Our whole species survived because mothers did what was natural – breastfeeding. I will never blame a mother who didn’t breastfeed because of a medical issue, but that’s for a different post. Here I am writing about saving money and boy, breastfeeding is actually the most natural way to save while doing the most natural thing for your baby! Have you ever looked at baby food prices? Yes, your baby will become a toddler in a few months and before you know it he or she will be eaten by an omnivorous beast pretending to be that same baby and set on to break your bank in the grocery department. But before all that, you can save a few hundred by not using formula.
6) Reuse and recycle
Some ways to reuse are: using cloth diapers or going completely diaper-free (aka Elimination Communication), using washable breast pads and cloth wipes.
Scour garage sales, bookmark Craiglist on your computer, ask friends with bigger kids if they’re downsizing. Thrift stores have sometimes amazing things and once you’re done with them, you can donate or resell them again. Keep the cycle going. Halloween was a great example in the days just passed by – parents spend high sums for readymade costumes while one trip to a thrift shop could have yielded similar results (no offense, but some ready-made costumes looked like they came out of trash bin already…).
Make your own toys and activities. Make them with kids! Pinterest is an amazing resource; you had no idea what all you can make out of cardboard boxes, fabric scraps or empty water bottles (well, buying bottled water won’t exactly save you money either, get a water filter;). Have you heard of the saying that if you want your child to play, give them the box their toy came in?
7) Support local and handmade
Handmade doesn’t always come cheap, but with a few key items you are getting furniture/ toys/ decor that will last longer then flimsy cheaply made pieces. You’re exchanging quantity for quality and you might be able to resell your pieces well. Or keep reusing with more children. Some one-of-a-kind items can be also of collectors’ interest.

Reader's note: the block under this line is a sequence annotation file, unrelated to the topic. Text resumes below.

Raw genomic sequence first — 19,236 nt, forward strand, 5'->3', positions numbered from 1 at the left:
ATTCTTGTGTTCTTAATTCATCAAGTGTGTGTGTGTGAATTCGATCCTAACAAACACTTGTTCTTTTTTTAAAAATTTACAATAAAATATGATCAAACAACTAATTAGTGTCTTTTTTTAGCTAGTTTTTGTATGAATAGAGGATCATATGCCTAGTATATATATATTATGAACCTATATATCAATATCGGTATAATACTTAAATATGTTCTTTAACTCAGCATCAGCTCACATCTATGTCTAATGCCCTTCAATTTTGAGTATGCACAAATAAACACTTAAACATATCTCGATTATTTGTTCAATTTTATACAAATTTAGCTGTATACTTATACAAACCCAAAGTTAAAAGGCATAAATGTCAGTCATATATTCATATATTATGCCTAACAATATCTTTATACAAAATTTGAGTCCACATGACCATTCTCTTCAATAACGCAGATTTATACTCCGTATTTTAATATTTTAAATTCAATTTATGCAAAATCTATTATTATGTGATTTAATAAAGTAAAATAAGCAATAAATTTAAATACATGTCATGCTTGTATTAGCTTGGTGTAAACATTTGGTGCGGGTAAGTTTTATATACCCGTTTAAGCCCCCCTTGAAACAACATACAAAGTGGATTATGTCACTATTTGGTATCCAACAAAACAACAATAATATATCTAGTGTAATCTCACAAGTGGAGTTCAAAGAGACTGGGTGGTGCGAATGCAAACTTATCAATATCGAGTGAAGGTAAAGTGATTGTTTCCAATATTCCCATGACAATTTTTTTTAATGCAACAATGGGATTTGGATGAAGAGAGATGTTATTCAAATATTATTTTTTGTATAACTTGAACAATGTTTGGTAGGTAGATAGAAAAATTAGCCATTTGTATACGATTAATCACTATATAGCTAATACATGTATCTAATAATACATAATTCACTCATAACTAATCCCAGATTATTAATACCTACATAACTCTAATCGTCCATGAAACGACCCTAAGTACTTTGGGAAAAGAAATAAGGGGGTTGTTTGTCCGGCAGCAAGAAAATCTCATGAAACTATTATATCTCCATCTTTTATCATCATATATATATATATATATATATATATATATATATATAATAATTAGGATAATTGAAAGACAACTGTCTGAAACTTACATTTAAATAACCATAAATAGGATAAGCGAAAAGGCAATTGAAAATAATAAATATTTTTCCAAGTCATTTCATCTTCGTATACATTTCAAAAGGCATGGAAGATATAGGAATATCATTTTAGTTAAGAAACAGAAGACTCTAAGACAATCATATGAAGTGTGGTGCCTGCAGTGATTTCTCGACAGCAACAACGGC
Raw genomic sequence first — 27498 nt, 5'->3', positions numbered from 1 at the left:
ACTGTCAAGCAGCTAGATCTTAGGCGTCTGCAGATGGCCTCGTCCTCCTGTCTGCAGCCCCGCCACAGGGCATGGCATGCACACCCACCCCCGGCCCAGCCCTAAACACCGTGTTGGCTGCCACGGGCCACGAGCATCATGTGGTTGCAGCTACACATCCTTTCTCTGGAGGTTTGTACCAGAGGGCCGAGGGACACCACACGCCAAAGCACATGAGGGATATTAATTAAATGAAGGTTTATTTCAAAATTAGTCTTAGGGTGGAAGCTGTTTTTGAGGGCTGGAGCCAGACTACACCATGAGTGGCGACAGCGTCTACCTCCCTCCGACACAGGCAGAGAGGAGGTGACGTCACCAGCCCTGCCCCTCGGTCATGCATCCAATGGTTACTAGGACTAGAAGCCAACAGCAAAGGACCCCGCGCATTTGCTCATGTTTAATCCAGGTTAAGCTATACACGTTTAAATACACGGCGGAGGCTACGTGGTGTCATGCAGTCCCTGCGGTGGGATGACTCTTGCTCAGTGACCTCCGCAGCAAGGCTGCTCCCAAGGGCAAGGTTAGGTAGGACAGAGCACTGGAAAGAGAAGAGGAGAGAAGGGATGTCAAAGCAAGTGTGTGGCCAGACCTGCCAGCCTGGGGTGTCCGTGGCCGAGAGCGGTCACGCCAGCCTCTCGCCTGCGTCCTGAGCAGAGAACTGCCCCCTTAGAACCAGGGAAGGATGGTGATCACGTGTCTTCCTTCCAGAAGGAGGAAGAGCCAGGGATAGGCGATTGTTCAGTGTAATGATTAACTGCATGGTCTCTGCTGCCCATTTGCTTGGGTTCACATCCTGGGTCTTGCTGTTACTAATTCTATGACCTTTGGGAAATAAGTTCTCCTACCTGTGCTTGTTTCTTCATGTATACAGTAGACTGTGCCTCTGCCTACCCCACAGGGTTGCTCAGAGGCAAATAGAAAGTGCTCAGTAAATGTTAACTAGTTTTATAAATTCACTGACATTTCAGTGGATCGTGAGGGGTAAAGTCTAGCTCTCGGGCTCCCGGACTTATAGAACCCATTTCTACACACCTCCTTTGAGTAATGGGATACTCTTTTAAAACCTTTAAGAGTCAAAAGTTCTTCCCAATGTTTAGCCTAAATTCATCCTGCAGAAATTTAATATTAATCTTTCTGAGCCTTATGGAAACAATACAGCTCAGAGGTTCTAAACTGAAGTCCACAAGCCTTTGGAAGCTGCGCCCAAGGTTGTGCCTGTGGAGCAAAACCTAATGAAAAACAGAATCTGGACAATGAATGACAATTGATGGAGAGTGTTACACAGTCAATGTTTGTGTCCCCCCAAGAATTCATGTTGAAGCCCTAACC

Create a relationship with a local farmer – we keep going to the same stand at a farmers market and the lad selling there already knows us. After exchanging family stories from the past week, we hand him $15 and a bag and he fills it with whatever is in season. We used to pay at least twice that much at the beginning… Making the “I know a guy” work for you!
8) Get one – give one
Babies grow and develop so fast, it’s inevitable that your closet will be soon full, storage boxes overflowing and cleaning after playtime will take longer. You need to clear some space! Get one – give one is just what it says, for every new thing get rid of an old one. Donate or sell old clothes and toys (or keep them nicely organized and stored for your next child). Get rid of broken toys, destroyed clothing and items your child is not using. Donate to a family in need.
9) Take a clue from other countries
In many countries people live with much less. Yet their children are happy, they still become scientists and lawyers and teachers and they find love and have families. Material stuff doesn’t make them happier or more content. Some of the local traditions and habits actually do. Bed sharing, room sharing and eating from one plate are to name just a few.
10) Give what’s always for free
Your baby needs you, your time, your love and affection, your loving touch, your voice, your guidance. All these are already free!
Some of the categories definitely blend together and have some points in common. They all could be a version of “Buy Less”! And while trying to live with less, make sure that your family and good friends are on the same boat with you – who wants to fight over presents on a baby’s birthday?
What are your tips for saving some dough with baby?